For example, if I type in 'mo' then it returns 'matka – mother', 'mogę – I can' and 'potrzebuję pomocy – I need help'. It doesn't matter where the 'mo' is, it will find it. If I keep on typing 'może' then it realises that it can't match that string and I have a new entry ('może – perhaps'). I then clear the search box and start again. In practice, this means that amongst its other uses, Notational Velocity is perfect for the creation of an ad hoc Polish/English dictionary which is very easily and instantaneously searchable.
I am hoping that this will help motivate me to spend even a little bit of time working on my Polish each week. Of course, having Marek and James around on IRC helps enormously too, as would finding the time to actually read the emails that come in from the Polish Language Study Group. And it will still take me forever to get my head round Polish grammar, but maybe I can get at least a wee bit beyond 'hello, how are you?'.
Ok, so this is not a party trick you can do at home, but it's still worth pointing out. Given the right equipment, you can shrink coins. Unfortunately, shrinking the coins also means blowing up the gear, but hell, it's a price worth paying! If only they'd done this sort of thing at school…
(Via Maciej, from ages ago. Ok, so I'm slow sometimes.)
I'm useless at sending out Christmas cards, and like Joi I don't like sending mass emailings, so here are my season's greetings for all of you. Cards, having been bought at least, may follow in due course for those friends I have addresses for. I'll try to get them done by the end of January, at least.
Hope you all have a lovely Christmas!
Asimov's three Laws of Robotics are frequently quoted thusly:
- A robot may not injure a human being, or, through inaction, allow a human being to come to harm.
- A robot must obey the orders given it by human beings except where such orders would conflict with the First Law.
- A robot must protect its own existence as long as such protection does not conflict with the First or Second Law.
I think, however, you will find a Fourth Law (and no, I don't mean the 'Zeroth' one), which categorically states that a robot, when going about its normal every day existence, must not be cute, or do cute things.
Honda's Asimo breaks the Fourth Law of Robotics by running in a cute manner.
PS. Green line still here.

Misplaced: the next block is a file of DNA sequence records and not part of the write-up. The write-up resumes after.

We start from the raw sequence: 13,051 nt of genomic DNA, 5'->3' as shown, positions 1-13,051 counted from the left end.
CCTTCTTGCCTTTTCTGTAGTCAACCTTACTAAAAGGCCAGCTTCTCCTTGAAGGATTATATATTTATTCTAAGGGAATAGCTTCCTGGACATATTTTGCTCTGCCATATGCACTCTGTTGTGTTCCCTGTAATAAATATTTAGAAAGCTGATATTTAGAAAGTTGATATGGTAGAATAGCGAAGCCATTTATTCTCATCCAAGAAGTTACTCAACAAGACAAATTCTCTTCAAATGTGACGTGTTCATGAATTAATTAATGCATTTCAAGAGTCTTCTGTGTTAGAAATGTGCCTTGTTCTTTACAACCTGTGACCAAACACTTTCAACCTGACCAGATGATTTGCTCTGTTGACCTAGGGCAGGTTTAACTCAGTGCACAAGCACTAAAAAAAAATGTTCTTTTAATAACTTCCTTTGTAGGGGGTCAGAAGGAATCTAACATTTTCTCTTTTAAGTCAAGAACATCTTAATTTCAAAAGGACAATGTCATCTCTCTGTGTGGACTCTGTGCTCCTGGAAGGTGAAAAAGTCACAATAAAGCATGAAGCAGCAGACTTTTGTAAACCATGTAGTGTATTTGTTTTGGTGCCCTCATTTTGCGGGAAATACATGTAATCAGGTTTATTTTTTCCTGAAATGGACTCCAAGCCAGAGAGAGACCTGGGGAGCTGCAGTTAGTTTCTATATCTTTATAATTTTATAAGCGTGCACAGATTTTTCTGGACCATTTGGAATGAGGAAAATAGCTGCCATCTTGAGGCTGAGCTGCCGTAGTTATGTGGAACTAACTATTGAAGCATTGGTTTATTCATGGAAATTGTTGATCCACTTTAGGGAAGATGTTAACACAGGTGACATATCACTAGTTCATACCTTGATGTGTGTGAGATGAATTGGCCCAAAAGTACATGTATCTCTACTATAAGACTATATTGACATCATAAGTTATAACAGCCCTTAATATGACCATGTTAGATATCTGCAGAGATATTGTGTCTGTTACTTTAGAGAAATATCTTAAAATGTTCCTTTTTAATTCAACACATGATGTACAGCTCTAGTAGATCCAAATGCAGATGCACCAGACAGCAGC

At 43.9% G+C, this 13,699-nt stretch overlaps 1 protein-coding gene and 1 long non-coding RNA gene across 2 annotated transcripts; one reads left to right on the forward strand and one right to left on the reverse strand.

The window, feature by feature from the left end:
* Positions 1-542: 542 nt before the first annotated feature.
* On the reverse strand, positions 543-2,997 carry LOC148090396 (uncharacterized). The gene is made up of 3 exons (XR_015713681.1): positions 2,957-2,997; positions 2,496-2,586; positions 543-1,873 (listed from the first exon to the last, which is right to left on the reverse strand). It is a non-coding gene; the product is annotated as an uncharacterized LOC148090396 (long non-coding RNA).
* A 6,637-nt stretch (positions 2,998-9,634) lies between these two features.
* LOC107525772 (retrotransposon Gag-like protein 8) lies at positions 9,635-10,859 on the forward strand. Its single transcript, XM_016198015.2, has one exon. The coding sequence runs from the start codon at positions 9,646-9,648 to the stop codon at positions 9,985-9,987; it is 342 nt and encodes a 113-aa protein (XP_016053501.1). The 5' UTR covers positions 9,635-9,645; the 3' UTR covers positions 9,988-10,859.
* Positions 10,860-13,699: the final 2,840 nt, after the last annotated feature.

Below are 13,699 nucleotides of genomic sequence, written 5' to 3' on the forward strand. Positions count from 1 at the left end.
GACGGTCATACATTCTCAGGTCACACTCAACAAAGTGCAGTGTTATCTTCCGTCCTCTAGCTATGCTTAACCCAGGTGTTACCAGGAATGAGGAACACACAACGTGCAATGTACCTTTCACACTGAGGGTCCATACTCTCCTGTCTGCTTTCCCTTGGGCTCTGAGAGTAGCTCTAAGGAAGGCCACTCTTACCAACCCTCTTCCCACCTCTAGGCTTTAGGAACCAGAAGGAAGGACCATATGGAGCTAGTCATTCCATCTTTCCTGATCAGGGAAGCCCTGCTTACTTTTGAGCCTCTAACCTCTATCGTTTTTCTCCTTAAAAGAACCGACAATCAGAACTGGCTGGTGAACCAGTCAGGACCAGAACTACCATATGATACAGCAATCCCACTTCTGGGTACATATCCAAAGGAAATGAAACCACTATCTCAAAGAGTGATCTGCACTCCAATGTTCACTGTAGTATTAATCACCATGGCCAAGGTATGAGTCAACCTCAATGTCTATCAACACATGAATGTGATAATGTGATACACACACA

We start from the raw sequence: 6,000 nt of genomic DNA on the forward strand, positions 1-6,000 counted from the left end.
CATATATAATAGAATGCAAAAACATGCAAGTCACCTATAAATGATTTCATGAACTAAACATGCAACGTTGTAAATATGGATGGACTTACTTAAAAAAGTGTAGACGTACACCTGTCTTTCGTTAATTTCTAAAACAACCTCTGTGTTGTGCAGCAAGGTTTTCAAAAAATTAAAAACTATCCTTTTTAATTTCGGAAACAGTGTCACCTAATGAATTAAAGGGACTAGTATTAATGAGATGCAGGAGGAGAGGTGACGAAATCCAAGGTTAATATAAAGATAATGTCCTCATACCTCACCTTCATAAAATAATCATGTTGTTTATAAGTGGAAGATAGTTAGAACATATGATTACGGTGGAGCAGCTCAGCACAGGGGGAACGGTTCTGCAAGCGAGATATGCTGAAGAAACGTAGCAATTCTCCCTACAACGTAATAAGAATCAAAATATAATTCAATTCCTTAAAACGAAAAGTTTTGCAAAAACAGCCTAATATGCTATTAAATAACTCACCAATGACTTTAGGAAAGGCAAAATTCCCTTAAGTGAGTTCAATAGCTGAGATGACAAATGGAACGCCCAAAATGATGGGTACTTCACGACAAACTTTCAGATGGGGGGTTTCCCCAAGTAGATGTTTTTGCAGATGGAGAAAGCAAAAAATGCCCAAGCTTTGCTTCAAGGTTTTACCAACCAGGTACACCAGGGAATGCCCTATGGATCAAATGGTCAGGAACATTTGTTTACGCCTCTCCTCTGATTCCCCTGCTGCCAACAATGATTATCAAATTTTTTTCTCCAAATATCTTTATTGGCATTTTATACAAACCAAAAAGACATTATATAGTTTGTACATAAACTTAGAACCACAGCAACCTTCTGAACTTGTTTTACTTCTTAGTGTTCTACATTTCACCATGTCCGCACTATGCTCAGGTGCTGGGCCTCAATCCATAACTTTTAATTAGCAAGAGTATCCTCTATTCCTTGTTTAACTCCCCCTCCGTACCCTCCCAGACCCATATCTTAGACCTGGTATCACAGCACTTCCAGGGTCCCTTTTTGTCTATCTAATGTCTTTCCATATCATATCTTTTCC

I was gutted earlier this evening when a bright green line appeared on my PowerBook's screen, about a fifth of the way over from the left, top to bottom, one pixel wide. I've done a number of restarts, advised by the Mac types in #joiito to hold down certain keys whilst doing so, but no dice. The line remains when I move the screen back and forth, but if I push on it just so, on the top left of the screen downwards towards the hinge, it vanishes temporarily, which makes me believe that the problem may actually be in the left-hand hinge. (This model, a G4 TiBook, has two hinges on either side, each with two screws in the back.)
Does anyone have any advice? Can anyone recommend a good Mac place in London that could look at this and won't charge me a small fortune to do so or take my Mac away for days? My life is on this Mac. I can't work without it, (not metaphorically but literally), and I can't afford not to be working right now. Because this Mac is both pretty old and second-hand – I was given it by a friend and have added a new battery, memory and an Airport card – I don't have AppleCare, so there's no chance of getting this fixed for free.
I am so sad, so disappointed. I mean, the thing's usable, but I can't really afford to get it mended, and I can't afford to buy a new one. If everyone who visited Chocolate and Vodka donated a single pound, then I could get a new PowerBook, but people don't. Someone once told me that it's easier to get one person to give you a million pounds than to get a million people to give you one pound. Scale that right back to two grand, and the principle is the same. A big thanks to those who have given me money for this, but if you have any spare right now, please give it to the Asian quake relief efforts instead.